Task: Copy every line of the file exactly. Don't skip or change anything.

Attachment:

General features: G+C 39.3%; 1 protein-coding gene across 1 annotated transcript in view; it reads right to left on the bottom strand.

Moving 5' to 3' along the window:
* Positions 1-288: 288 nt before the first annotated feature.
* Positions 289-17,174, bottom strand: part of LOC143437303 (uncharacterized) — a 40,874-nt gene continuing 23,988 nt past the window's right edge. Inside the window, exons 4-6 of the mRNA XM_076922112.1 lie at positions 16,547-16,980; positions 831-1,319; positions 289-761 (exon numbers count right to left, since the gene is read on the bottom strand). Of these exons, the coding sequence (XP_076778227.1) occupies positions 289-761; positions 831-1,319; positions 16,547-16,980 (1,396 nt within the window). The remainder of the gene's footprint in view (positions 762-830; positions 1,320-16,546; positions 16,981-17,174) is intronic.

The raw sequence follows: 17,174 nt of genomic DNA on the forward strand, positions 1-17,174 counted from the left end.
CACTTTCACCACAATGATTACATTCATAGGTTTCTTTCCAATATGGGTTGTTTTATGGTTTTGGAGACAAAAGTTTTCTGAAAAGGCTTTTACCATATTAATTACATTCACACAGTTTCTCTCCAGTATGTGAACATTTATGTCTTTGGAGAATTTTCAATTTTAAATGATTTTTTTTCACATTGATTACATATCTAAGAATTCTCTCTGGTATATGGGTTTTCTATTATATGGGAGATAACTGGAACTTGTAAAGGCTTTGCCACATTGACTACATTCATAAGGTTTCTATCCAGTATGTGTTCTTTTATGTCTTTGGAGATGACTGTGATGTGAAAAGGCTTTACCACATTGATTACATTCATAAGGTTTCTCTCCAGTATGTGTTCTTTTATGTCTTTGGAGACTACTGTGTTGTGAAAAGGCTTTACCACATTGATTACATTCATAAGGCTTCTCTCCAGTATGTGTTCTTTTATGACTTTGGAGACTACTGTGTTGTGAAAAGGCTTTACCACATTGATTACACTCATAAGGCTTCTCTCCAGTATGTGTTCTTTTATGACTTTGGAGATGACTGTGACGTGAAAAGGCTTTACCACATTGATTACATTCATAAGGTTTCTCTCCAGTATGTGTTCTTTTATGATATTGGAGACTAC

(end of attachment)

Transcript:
General features: G+C 39.3%; 1 protein-coding gene across 1 annotated transcript in view; it reads right to left on the bottom strand.

Moving 5' to 3' along the window:
* Positions 1-288: 288 nt before the first annotated feature.
* Positions 289-17,174, bottom strand: part of LOC143437303 (uncharacterized) — a 40,874-nt gene continuing 23,988 nt past the window's right edge. Inside the window, exons 4-6 of the mRNA XM_076922112.1 lie at positions 16,547-16,980; positions 831-1,319; positions 289-761 (exon numbers count right to left, since the gene is read on the bottom strand). Of these exons, the coding sequence (XP_076778227.1) occupies positions 289-761; positions 831-1,319; positions 16,547-16,980 (1,396 nt within the window). The remainder of the gene's footprint in view (positions 762-830; positions 1,320-16,546; positions 16,981-17,174) is intronic.

The raw sequence follows: 17,174 nt of genomic DNA on the forward strand, positions 1-17,174 counted from the left end.
CACTTTCACCACAATGATTACATTCATAGGTTTCTTTCCAATATGGGTTGTTTTATGGTTTTGGAGACAAAAGTTTTCTGAAAAGGCTTTTACCATATTAATTACATTCACACAGTTTCTCTCCAGTATGTGAACATTTATGTCTTTGGAGAATTTTCAATTTTAAATGATTTTTTTTCACATTGATTACATATCTAAGAATTCTCTCTGGTATATGGGTTTTCTATTATATGGGAGATAACTGGAACTTGTAAAGGCTTTGCCACATTGACTACATTCATAAGGTTTCTATCCAGTATGTGTTCTTTTATGTCTTTGGAGATGACTGTGATGTGAAAAGGCTTTACCACATTGATTACATTCATAAGGTTTCTCTCCAGTATGTGTTCTTTTATGTCTTTGGAGACTACTGTGTTGTGAAAAGGCTTTACCACATTGATTACATTCATAAGGCTTCTCTCCAGTATGTGTTCTTTTATGACTTTGGAGACTACTGTGTTGTGAAAAGGCTTTACCACATTGATTACACTCATAAGGCTTCTCTCCAGTATGTGTTCTTTTATGACTTTGGAGATGACTGTGACGTGAAAAGGCTTTACCACATTGATTACATTCATAAGGTTTCTCTCCAGTATGTGTTCTTTTATGATATTGGAGACTAC